At age 9, Donald Storer’s grandparents gave him a job on the lot of their family business: bus washer. They let him take the wheel of the stick-shift buses so he could drive from the lot to the wash bay.

It was fun, at first.

“The fun soon wore out as I had that very important job until I was 18 years old,” recalls Storer, who is now CEO of Storer Transportation.

The company, founded in Modesto, Calif., in 1952 by his grandparents, Walter and Gladys, has grown from humble beginnings to a major player in the West Coast transportation industry, with about 1,000 vehicles in operation. The story of Storer Transportation is all about family legacy, opportunities for innovation, and a resilient nature handed down from one generation to the next.

These values led School Bus Fleet to select Storer Transportation as Contractor of the Year for 2024.

Growing into Leadership

At 18, Donald Storer took that driving experience from the yard to the California Highway Patrol and applied to take the state’s school bus driver written exam and driving test.

Not too surprisingly, he passed.

“I took the test in our largest school bus and still to this day proudly hold a school bus driver certificate, which holds no restrictions,” Storer says.

He was born and raised in Modesto – a hometown he shares with movie legend George Lucas, Olympic gold medalist Mark Spitz, and Joan Mitchell, co-inventor of the JPEG digital image format. He and his wife Julie have raised three children, including daughter Sarah, the fourth generation working for the 72-year-old company.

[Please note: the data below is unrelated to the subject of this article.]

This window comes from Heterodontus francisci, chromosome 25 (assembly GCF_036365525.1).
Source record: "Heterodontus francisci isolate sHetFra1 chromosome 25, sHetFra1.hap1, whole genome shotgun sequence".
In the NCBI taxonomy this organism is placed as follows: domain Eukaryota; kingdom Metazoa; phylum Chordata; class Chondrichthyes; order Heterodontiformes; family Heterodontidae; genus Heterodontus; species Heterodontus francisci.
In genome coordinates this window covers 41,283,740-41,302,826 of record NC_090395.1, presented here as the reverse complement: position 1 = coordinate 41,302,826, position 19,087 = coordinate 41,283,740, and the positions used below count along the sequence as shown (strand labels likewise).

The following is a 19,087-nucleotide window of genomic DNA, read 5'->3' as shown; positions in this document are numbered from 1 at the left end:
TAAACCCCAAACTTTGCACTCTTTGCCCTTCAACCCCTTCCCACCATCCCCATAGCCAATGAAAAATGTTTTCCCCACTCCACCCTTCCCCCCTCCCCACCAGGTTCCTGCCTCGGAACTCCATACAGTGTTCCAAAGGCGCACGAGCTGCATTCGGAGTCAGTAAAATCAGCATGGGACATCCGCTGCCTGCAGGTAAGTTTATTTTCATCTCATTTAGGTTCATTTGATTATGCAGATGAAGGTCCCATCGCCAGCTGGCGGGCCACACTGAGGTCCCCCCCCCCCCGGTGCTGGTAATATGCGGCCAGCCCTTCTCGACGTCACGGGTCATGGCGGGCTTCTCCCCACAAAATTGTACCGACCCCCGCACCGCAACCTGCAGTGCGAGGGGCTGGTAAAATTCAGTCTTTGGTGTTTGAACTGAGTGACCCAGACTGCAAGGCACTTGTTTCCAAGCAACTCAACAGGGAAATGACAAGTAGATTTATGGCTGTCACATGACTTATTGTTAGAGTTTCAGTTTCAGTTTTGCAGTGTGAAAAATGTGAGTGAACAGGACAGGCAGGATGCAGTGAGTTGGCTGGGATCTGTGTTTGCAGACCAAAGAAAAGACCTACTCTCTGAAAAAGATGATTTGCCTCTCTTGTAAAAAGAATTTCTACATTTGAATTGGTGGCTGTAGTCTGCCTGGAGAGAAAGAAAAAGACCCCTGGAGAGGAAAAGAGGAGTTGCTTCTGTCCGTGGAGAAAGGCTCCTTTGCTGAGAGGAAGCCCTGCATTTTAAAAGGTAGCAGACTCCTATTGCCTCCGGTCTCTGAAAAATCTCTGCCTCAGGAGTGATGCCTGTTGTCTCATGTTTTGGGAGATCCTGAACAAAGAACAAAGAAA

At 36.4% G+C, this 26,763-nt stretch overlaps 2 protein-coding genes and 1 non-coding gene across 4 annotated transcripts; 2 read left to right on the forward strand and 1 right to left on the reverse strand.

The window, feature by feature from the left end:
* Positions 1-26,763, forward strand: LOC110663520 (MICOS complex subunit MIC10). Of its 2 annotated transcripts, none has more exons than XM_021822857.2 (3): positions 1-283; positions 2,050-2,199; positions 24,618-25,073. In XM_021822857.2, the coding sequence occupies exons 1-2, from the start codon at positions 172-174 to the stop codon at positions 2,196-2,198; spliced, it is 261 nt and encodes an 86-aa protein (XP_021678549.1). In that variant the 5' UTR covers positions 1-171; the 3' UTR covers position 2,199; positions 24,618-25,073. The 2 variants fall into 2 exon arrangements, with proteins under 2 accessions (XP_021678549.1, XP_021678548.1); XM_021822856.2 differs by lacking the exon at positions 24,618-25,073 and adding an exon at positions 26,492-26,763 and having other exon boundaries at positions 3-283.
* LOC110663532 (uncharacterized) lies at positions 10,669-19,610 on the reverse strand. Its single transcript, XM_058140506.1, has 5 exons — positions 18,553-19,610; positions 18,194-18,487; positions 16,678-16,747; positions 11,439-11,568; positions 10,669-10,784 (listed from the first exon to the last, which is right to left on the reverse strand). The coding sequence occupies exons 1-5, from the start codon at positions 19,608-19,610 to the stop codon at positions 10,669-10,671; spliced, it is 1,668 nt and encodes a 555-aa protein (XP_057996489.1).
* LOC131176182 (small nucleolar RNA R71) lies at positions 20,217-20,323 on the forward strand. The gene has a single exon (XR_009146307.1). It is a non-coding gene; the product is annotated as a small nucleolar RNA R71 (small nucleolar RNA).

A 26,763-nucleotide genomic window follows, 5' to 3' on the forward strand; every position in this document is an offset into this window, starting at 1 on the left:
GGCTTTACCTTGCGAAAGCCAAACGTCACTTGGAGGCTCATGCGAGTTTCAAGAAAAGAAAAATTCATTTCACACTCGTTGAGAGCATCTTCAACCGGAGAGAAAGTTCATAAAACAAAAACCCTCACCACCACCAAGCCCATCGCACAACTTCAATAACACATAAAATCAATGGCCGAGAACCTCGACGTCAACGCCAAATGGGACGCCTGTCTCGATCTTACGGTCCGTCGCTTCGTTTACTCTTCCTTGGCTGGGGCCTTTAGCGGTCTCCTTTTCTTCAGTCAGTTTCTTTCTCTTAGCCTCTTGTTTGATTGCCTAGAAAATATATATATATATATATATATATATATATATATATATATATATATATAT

His current office is set up in what used to be his grandparents’ one-car garage on 10 acres at one of Storer Transportation’s first yards.

Donald Storer

Donald Storer is CEO of California-based Storer Transportation, our Contractor of the Year for 2024.

Source: Storer Transportation

His father, Warren, went into the motorcoach charter business in the 1960s. Storer still operates about 125 motorcoaches today, but “it is a hard segment of the business to grow in as capital expenses are so high,” Donald Storer says.

As Donald Storer's role within the company grew, he focused on expanding and diversifying Storer Transportation. In the early 1980s, he spearheaded the creation of the transit division, securing contracts with cities and counties to provide turnkey transit services, including fixed routes, paratransit, and on-demand public transportation. This strategic move diversified the company’s portfolio and positioned Storer Transportation as a versatile player in the industry.

By 1997, Donald had successfully expanded the company's school bus operations to multiple locations. Leveraging the operational models developed in Modesto, he replicated this success across various regions, significantly increasing the company’s reach and influence. This period of growth was marked by the establishment of strong relationships with school districts.

Making the Best of the COVID Pandemic